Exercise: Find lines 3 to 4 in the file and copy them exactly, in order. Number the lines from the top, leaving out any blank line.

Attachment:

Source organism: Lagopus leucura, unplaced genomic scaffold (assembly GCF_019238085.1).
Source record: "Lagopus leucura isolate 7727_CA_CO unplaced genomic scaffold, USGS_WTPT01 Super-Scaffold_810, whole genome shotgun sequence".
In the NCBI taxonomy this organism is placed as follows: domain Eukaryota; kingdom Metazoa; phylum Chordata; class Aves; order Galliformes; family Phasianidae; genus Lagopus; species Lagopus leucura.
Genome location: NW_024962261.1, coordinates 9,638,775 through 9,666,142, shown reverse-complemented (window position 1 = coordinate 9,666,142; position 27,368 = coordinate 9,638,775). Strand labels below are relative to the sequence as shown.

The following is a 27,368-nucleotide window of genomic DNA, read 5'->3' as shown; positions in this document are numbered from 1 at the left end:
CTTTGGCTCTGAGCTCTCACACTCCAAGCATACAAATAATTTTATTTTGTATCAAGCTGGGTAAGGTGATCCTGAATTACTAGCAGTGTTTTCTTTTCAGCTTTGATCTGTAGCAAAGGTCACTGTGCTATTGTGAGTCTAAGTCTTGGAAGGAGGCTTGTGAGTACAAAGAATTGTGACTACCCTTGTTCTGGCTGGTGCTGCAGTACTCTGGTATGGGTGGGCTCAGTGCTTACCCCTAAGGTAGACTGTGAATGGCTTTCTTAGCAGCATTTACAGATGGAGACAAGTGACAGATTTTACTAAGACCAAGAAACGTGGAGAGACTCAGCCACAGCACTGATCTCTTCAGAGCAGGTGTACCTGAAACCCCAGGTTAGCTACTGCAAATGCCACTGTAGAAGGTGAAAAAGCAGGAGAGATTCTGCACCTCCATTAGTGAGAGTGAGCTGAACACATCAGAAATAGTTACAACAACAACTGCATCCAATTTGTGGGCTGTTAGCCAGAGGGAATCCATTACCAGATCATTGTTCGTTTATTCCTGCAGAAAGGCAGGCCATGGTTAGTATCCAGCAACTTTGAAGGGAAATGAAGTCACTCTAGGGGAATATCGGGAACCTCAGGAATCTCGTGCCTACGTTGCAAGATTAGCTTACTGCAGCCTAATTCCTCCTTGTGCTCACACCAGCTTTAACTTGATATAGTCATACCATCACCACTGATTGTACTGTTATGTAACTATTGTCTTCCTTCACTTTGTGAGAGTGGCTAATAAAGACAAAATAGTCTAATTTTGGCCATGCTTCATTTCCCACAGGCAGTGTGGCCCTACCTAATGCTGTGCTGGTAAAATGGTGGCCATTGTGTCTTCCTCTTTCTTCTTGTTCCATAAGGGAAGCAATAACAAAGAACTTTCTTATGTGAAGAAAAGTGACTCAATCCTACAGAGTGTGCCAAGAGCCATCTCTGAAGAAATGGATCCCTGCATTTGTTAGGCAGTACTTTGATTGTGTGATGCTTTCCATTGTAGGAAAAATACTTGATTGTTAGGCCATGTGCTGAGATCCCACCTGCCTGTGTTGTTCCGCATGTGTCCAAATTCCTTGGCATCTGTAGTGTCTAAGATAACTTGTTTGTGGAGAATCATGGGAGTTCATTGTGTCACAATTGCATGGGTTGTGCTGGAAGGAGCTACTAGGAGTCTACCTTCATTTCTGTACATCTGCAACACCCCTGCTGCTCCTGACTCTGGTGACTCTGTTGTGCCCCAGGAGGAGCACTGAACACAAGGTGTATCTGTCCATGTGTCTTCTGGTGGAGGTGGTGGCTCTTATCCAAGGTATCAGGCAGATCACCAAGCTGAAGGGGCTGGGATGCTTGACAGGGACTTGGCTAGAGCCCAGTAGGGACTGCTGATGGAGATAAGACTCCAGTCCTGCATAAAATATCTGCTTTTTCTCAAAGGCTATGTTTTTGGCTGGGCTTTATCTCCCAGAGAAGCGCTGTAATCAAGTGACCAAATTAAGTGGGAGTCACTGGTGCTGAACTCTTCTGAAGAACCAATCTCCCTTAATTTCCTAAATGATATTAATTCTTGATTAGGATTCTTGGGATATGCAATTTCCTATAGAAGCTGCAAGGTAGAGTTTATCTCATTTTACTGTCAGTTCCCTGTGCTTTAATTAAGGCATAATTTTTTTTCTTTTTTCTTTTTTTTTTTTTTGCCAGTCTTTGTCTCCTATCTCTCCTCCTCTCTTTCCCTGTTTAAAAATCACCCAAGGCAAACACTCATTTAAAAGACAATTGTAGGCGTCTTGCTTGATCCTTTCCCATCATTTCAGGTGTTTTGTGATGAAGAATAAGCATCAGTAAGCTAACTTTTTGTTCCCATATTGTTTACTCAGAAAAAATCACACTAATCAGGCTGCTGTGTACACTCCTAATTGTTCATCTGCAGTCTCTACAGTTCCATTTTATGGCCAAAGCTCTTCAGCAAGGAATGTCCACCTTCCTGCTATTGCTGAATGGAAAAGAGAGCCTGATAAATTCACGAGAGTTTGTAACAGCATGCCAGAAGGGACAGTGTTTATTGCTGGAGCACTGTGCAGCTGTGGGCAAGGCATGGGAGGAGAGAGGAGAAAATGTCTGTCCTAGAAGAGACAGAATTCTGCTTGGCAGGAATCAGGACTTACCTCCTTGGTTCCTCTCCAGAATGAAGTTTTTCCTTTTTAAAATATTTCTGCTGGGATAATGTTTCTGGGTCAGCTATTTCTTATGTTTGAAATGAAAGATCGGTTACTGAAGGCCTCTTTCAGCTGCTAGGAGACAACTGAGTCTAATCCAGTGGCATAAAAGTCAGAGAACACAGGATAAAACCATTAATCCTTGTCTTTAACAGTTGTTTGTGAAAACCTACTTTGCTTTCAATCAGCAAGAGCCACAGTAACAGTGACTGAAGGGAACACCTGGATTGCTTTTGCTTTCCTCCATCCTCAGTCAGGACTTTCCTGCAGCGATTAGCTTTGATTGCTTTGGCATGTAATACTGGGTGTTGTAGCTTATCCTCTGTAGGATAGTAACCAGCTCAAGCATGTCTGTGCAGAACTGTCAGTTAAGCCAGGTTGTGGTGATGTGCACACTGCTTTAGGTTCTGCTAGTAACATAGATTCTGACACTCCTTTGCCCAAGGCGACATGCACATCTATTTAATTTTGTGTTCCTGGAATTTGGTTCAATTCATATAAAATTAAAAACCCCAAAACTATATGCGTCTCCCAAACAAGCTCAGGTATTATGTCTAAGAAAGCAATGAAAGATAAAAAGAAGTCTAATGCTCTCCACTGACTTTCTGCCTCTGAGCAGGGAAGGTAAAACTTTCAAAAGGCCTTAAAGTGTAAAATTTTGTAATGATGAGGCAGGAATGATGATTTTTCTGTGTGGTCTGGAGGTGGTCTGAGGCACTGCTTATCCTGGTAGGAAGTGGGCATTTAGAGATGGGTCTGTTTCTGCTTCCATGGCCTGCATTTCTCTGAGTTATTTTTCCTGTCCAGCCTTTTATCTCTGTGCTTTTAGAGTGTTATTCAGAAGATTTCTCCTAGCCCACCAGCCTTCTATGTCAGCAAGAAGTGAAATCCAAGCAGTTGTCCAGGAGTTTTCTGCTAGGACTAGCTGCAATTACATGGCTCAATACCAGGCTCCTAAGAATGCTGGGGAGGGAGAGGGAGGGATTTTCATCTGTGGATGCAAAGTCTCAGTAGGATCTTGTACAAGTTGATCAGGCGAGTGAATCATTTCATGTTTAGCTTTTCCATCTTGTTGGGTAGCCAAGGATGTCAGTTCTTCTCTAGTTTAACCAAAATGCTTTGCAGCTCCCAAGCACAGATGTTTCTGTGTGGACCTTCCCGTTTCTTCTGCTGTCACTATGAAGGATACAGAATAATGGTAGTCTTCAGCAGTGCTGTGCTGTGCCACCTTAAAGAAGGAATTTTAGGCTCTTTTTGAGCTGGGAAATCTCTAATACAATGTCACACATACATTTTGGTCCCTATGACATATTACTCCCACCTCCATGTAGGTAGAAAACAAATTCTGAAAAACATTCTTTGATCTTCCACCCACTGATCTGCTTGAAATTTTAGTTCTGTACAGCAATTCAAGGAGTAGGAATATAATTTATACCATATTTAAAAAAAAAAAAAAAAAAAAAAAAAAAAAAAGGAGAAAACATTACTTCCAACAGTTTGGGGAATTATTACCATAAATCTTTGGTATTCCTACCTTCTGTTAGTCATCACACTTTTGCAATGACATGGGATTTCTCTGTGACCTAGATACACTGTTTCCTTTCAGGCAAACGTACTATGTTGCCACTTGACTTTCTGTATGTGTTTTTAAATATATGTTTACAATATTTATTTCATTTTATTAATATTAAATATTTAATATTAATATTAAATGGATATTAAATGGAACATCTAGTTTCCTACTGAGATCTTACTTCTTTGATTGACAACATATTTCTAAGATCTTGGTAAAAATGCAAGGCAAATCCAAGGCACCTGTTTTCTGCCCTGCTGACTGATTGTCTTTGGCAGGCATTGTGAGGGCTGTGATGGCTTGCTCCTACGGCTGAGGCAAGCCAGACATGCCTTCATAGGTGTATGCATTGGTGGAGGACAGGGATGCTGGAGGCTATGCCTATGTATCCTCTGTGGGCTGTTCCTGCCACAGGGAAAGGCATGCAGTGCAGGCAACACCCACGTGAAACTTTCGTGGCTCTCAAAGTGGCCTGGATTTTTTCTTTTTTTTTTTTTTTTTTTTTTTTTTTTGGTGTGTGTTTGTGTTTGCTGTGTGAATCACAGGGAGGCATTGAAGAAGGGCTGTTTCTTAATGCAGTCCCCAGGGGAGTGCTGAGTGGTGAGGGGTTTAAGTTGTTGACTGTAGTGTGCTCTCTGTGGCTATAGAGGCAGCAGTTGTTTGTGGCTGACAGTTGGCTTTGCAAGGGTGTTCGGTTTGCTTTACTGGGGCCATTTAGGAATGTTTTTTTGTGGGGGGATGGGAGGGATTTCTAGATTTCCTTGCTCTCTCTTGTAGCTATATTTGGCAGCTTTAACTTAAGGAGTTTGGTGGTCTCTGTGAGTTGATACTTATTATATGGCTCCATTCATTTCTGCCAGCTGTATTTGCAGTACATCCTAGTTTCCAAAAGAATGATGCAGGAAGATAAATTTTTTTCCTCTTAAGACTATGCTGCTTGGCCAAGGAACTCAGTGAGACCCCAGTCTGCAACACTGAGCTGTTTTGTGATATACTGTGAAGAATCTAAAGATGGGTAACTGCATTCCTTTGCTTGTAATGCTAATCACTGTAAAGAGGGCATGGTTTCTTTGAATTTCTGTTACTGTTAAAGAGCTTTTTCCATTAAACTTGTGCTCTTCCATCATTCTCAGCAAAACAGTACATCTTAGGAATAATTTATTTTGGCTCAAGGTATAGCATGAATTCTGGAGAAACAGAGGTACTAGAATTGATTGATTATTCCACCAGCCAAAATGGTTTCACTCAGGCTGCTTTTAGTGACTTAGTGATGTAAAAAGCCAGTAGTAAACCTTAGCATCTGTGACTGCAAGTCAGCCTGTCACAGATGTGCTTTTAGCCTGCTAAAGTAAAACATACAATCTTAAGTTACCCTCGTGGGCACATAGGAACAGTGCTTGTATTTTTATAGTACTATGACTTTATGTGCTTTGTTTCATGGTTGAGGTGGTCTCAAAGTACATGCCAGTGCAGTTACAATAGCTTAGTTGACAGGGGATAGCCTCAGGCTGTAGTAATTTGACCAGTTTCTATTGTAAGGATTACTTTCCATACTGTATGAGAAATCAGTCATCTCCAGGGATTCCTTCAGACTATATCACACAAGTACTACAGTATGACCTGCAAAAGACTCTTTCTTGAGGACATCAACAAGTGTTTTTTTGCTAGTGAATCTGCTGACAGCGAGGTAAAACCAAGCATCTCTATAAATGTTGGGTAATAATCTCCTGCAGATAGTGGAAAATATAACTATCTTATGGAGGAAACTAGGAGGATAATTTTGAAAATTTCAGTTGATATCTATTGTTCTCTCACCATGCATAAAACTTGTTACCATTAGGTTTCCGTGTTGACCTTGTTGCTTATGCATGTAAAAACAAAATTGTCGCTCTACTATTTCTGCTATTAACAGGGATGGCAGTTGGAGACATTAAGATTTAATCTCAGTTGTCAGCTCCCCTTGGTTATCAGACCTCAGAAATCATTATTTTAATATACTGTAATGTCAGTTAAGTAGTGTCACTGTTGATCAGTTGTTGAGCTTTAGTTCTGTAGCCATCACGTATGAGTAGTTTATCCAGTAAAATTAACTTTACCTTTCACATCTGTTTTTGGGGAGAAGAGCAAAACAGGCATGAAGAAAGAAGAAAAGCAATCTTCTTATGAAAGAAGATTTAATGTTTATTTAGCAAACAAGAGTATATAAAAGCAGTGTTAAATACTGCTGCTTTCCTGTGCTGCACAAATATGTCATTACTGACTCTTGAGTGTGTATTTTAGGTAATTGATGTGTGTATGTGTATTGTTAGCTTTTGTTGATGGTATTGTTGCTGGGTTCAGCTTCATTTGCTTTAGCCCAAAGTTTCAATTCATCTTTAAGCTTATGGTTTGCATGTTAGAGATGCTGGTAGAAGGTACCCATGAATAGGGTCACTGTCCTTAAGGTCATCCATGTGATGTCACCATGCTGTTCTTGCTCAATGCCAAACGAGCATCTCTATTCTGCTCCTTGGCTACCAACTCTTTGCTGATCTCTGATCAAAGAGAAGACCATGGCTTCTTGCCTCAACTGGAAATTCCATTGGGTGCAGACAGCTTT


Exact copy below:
In the NCBI taxonomy this organism is placed as follows: domain Eukaryota; kingdom Metazoa; phylum Chordata; class Aves; order Galliformes; family Phasianidae; genus Lagopus; species Lagopus leucura.
Genome location: NW_024962261.1, coordinates 9,638,775 through 9,666,142, shown reverse-complemented (window position 1 = coordinate 9,666,142; position 27,368 = coordinate 9,638,775). Strand labels below are relative to the sequence as shown.